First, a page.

August 5, 2006
The next morning was gray and overcast, and the smell of smoke was in the air. A faint red light filtered through the trees as we ate breakfast and packed up our gear. Back on the trail, we assumed the routine of the day before, breaking for short snack/reading breaks ever so often. Just past the cutoff for Ribbon Lake, we encountered the first people we had seen since leaving the trailhead two days prior. Here's an example of national park dynamics: the roads are crazy busy, but the backcountry trails are almost deserted. Nearing the end of the trail, we reached the open grassland where the park ranger had advised us to expect Bison, and here they were. One in particular was grazing right next to the trail, so we left the trail and walked through the trees. The giant animal never looked up, and we regained the trail well beyond and kept going. The general haziness of the sky became vividly apparent upon reaching these grassy plains where much more of the sky was visible than had been before. The sun was hardly distinguishable through the gray smoke.

We reached the car around 2:00 and our first thoughts were of securing a place to stay for the evening. Motoring north to Canyon Village, we inquired at the Lodge if we could bum our reservations up a couple of days since we had arrived early. No go on that front. The Canyon Village Lodge is a very popular place. So, we decided to have a burger at the diner and ponder our options. We dove into the greasy burgers with a zest only one who has been on the trail for a few days can empathize with. Delicious. Our heads thus cleared and our bloodstreams zinging with saturated fat, we decided to get a campsite at the car camp across the street. No problem there: the camp was scheduled to shut down in less than a week and most campers had already come and gone. Most of the campsites were vacant, which makes me wonder why we were assigned a site with folks on all sides. I suppose their goal was to group everyone together to lessen their cleanup jobs later on. We threw our tent together and slipped our sleeping bags inside before rolling back down south to check out Yellowstone Falls. We parked near Artist's Point, and here were the crowds. Oceans of folks disembarking from tour buses and schooner-sized RV's flowed like a river towards the designated and securely-railed overlooks. I was impressed with the falls, but wished the sky wasn't so smoky. After examining several professional photographs and paintings of the falls in the lodge, what we actually saw was a little diminished in grandeur. We drove north to Tower, and walked the short distance to Tower Falls. We inquired about Lost Creek Falls, but nobody seemed to know anything about it. We drove to the ranger station, but it was  closed. Instead, we had icecream at Tower Junction in the weird red light of afternoon.

Back in camp we took a long walk, then settled down in our tent for the evening. I put aside Needful Things and read A Bend in the River for awhile. Around dark, the party really geared up next door and a group of 6 people created a dull roar that lasted for hours. At 10:30 I walked over and asked them to quiet down, and to their credit, they did. I longed for the solitude of the deep backcountry from the night before.

August 6, 2006
The next morning we got up at 6 and packed camp in the twilight of a smoky dawn. After grabbing a mocha at the local coffee shop (really roughing it), we drove down to Artist's Point again in the hopes that the sun might come out early in the day. It came out for about 20 seconds, but we were not in the right spot to photograph Lower Falls at that time. We did have more space and time to inspect the falls from Artist's Point, as well as admire the massive chasm the Yellowstone River had cut in the rock. We took a short walk up another trail and checked out Upper Falls. The day was much cooler than the week before, and completely overcast and/or smoky (hard to tell). The remainder of the morning was spent driving south through Madison Junction and Old Faithful. We stopped at virtually every pullout to check out the geysers, steam vents, hot pools and the amazing Firehole River, which looked like a scene from Hell as plumes of steam rose up from the riverbed in dozens of places. Naturally, we made a point to stop in at Old Faithful and screen the geyser eruption. We timed it well, by accident, and waited only about 10 minutes for the grand spectacle. It was impressive, even after hearing all the hype for the last 28 years, with water shooting several hundred feet in the air. I shared the moment with about 2000 fellow humans, all of us seated in lines of benches or standing behind them on an enormous concrete path. I would say the most commonly heard language was German. Almost every anglo present seemed to be German. The remaining people were Asian, such that we heard nobody speaking English. It's nice to think that America, despite the terrible actions of its government, is still a popular place for people of the world to visit.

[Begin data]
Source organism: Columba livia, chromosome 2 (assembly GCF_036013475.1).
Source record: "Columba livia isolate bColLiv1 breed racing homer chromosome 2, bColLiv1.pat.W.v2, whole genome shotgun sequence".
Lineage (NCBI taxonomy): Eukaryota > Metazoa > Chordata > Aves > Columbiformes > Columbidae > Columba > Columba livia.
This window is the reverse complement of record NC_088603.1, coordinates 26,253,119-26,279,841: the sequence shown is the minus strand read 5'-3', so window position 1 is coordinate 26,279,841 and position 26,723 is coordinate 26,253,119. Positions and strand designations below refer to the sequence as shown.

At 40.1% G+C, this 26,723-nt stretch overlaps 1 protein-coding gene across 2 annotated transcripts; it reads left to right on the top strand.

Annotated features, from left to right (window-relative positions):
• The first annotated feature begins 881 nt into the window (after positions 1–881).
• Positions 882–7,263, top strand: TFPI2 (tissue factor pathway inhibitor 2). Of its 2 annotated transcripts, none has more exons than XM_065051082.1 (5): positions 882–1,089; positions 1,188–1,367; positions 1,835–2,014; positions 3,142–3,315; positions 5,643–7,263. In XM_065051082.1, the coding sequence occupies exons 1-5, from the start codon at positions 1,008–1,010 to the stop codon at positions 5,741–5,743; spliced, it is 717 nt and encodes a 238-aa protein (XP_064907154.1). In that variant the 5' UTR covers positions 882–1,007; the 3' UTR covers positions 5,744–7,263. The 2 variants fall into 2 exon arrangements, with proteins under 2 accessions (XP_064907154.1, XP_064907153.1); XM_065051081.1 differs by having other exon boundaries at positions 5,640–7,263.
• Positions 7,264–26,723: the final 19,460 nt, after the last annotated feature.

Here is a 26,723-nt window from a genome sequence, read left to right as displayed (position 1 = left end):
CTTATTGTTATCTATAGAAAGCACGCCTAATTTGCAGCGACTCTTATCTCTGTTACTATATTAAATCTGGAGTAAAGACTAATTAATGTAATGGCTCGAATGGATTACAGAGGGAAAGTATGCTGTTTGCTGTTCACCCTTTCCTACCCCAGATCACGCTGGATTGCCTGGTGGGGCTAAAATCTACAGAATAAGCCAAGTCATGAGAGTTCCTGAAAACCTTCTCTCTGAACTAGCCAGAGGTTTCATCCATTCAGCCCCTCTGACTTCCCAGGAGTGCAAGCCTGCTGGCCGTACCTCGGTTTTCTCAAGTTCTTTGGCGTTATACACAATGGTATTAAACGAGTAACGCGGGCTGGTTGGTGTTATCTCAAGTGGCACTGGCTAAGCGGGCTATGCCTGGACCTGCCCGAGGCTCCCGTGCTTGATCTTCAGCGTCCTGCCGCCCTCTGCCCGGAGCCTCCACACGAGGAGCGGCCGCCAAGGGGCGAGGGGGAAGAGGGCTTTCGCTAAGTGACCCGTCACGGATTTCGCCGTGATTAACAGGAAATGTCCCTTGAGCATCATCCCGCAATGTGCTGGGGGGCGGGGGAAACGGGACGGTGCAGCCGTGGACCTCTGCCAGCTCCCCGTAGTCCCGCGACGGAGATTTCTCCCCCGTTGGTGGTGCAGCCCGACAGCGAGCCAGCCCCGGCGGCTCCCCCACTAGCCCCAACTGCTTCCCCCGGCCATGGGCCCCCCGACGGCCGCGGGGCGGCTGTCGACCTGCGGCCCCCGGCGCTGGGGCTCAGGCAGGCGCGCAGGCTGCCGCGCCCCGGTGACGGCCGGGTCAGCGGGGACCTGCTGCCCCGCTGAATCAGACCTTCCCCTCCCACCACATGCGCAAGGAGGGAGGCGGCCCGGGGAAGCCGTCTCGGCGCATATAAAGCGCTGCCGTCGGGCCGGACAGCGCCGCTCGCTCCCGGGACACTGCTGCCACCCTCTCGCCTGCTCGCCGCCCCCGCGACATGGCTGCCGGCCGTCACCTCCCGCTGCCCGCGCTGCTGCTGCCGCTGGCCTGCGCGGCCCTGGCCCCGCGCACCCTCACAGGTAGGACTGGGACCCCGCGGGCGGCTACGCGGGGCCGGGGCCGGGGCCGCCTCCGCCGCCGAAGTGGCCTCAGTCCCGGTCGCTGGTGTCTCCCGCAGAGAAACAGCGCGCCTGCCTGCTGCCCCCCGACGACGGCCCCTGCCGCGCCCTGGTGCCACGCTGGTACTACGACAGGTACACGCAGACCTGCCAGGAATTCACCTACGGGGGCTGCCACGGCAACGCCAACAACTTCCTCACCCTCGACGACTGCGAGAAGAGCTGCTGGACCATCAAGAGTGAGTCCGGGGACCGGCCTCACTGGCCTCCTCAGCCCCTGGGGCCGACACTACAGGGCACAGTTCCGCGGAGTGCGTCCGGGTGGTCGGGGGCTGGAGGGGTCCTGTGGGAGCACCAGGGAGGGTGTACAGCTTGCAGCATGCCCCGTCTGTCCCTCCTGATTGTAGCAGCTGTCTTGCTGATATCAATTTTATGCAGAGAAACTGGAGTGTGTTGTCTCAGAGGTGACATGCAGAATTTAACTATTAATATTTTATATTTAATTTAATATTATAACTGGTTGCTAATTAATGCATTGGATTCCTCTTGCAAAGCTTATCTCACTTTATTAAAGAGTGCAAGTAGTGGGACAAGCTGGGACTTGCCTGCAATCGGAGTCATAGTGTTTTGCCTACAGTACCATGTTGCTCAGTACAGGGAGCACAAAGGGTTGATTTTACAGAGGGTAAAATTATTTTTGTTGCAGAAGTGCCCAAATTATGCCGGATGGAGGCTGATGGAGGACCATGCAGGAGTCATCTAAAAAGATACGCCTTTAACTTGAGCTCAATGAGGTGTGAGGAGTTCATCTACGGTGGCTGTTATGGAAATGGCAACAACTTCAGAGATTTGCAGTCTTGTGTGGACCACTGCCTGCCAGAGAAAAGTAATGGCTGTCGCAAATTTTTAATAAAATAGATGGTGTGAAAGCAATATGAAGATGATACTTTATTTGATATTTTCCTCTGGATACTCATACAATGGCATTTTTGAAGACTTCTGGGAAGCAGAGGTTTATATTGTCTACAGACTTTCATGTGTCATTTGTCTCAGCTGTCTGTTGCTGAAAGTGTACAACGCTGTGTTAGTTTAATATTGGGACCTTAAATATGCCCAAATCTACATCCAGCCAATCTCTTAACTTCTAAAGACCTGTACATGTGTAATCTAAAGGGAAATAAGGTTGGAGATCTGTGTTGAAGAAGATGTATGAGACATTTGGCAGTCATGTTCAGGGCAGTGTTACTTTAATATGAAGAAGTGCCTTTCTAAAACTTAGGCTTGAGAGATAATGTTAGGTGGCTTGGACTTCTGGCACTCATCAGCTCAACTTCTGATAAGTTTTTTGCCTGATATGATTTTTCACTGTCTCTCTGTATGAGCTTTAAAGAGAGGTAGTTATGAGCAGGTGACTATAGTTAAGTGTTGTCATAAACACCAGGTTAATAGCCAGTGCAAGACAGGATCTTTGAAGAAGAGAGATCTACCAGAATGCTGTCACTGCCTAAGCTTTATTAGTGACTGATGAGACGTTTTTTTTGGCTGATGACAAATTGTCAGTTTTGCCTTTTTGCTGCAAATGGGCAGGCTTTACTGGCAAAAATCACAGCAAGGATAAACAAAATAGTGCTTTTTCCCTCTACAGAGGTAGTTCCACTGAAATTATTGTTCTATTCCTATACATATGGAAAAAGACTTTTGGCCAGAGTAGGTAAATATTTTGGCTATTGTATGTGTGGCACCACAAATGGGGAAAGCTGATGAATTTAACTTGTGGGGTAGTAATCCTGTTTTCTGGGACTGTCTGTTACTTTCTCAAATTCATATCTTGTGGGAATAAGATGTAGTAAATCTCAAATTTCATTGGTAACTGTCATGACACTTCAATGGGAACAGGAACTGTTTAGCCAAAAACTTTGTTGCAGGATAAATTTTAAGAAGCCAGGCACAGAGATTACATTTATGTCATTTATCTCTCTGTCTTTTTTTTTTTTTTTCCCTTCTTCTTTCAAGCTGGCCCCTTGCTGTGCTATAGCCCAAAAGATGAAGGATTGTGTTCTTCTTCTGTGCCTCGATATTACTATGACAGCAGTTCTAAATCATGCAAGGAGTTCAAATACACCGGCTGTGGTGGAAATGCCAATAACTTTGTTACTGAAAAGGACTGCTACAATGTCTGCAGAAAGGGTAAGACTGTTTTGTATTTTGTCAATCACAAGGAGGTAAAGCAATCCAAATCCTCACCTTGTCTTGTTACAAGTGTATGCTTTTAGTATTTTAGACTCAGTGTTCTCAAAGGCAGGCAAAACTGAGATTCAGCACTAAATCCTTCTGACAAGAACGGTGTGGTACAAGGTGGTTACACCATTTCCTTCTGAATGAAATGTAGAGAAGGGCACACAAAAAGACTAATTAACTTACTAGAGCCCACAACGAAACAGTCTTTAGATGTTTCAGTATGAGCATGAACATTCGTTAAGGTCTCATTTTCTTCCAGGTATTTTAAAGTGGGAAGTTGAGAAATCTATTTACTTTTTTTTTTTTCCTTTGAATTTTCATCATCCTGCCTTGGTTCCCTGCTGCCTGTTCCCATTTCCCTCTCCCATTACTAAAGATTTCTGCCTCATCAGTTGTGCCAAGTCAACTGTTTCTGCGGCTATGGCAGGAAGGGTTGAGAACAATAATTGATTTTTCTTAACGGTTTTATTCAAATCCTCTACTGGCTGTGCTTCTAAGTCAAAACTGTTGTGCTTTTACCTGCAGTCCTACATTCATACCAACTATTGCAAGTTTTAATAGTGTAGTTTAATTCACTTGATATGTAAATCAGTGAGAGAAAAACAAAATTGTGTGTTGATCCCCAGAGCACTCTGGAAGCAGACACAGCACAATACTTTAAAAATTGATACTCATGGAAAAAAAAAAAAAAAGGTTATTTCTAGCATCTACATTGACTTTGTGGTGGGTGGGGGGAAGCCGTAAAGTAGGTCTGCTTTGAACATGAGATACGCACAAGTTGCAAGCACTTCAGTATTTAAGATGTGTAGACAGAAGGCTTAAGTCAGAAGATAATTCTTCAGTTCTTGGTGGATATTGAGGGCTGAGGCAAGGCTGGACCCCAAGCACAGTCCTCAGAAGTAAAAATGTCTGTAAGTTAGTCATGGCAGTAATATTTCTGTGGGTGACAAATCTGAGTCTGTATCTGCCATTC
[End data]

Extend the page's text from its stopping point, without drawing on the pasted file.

From Old Faithful, we drove south through a light rain to slightly sunnier skies in Jackson, Wyoming, where we had lunch at a pizza place and inspected the local art galleries. The smoke was less thick, but still the Tetons were only barely visible from the park road. After lunch, we drove south and onto another adventure in Colorado. 

Beginning of the Wapiti Trail
Andra takes a break near an unnamed stream
Here's what 80% of the Wapiti Trail looks like.
Andra packing through the edge of the burn.
Andra and I at our camp at Broad Creek
Broad Creek camp
Wapiti Lake
On the trail near Wapiti Lake
Tall grasses in the Broad Creek valley
Andra pulls off her boots after a hot stretch of hiking
Andra examines the blisters on her feet
Stinking springs near Moss Creek
Upper Falls on Cascade Creek
Burned forest near Canyon Village
Burned forest
Lower Yellowstone Falls on a smoky afternoon
Lower Falls and the Grand Canyon of the Yellowstone
Yellowstone Canyon near Artist's Point
Casual bison sighting
Beryl Springs
Beryl Springs
Andra and I at Beryl Springs
Gibbon Falls near Madison
A bleak landscape in lower geyser basin
Lower geyser basin
Boardwalk through lower geyser basin
Thermophilic bacteria and algae mats in the hot water near the geyser
Firehole river
Old Faithful

Page Created 1-16-07
Updated 7-25-11